The £15 million of extra funding to repair and upgrade traffic signals in England will have a real effect on traffic management, new research has shown.
The Transport Technology Forum surveyed 83 local authorities’ operation as part of the application process for the signals maintenance challenge fund for the Department for Transport which also involves the granting of between £250,000 and £500,000 in extra maintenance grants for 39 authorities.
Research by the TTF, conducted as part of the signals challenge process found that investment in traffic signals and urban traffic control is vital to improving signal network, given that nearly half of authorities questioned have a signals maintenance backlog of more than a million pounds. Meanwhile, nearly two out of five authorities are spending an average of £100,000 on fault repairs, meaning that the grants to upgrade equipment to be more reliable will be extremely cost-effective in the long run.
The research also found that around a third of authorities have no or only a small number of SCOOT or MOVA adaptively controlled signalised junctions, which means there is real potential to make an immediate difference to traffic and the safety of active travel by upgrading signalling.
Meanwhile, the vast majority – more than 80% – of authorities are yet to make the most of wireless or mobile advances in communications, while two thirds are not using highspeed connectivity. The TTF sees this as a potential “quick win” for authorities.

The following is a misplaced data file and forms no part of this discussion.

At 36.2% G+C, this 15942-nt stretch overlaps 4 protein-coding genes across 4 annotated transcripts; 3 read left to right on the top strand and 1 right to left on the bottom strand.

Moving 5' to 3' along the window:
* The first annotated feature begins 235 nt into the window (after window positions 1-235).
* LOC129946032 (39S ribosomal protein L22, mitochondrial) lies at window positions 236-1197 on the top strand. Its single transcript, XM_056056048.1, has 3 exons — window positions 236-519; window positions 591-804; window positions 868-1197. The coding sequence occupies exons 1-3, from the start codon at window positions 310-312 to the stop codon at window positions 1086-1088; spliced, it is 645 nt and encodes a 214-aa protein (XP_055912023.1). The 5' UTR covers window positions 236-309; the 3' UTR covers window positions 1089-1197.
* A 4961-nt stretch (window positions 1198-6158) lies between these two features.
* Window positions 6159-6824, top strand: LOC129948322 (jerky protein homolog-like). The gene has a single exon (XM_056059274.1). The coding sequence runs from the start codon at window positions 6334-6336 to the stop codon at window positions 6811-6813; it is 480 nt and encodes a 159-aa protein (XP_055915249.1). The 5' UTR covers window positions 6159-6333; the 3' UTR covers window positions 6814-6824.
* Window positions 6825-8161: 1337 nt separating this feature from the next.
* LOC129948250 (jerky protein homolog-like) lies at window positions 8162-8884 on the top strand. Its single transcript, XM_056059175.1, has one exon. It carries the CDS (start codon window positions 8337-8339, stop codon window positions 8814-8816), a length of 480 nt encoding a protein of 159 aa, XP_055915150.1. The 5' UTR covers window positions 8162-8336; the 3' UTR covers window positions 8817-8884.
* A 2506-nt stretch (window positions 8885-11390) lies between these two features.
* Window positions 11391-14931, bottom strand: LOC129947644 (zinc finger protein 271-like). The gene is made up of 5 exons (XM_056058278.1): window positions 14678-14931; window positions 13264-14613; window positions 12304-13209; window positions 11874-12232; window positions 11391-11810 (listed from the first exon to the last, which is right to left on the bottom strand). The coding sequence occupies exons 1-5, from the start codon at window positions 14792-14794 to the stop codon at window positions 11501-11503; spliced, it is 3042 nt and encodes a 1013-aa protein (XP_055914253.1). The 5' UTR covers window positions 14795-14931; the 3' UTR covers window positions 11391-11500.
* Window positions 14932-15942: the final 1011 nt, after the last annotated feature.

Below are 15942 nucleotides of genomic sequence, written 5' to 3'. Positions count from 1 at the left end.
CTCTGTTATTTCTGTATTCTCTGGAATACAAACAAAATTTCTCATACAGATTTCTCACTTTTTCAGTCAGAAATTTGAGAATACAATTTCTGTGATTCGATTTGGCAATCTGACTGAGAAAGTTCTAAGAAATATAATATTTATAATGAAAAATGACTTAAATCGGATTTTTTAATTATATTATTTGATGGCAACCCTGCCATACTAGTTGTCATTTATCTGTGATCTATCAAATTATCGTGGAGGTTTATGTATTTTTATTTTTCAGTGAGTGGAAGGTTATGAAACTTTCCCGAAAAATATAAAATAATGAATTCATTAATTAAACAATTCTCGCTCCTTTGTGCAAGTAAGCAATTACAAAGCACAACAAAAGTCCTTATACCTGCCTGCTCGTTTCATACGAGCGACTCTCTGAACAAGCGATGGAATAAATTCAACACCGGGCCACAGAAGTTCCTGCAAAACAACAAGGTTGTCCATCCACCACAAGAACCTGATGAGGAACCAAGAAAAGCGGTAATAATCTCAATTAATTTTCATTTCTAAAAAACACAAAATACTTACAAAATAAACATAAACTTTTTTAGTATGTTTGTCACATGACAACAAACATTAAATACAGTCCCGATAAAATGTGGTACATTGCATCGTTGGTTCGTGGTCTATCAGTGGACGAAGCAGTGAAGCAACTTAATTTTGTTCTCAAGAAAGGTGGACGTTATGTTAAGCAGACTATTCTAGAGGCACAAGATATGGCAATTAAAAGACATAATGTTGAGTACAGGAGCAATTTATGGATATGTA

“The more we look into the real-world state of our traffic signals the more potential we are finding for relatively inexpensive but important improvements – including repairs, refurbishment or simply retuning systems – to deliver benefits for traffic flow generally and for promoting active travel,” said TTF Chair Steve Gooding, Director of the RAC Foundation. “The Transport Technology Forum isn’t just about promoting cutting-edge technology, our interest is in making sure we get the best out of traffic technology in the round, and this DfT-funded project is a great example.”
The Traffic Signals Challenge Fund is provided by the Department for Transport as additional local roads and integrated transport funding and managed through the Transport Technology Forum with support from the Local Council Roads Innovation Group, LCRIG.
The value of this project will be examined at the Transport Technology Forum Annual Conference which takes place in Liverpool from 17-19 May. Details are here.
(Picture – TTF)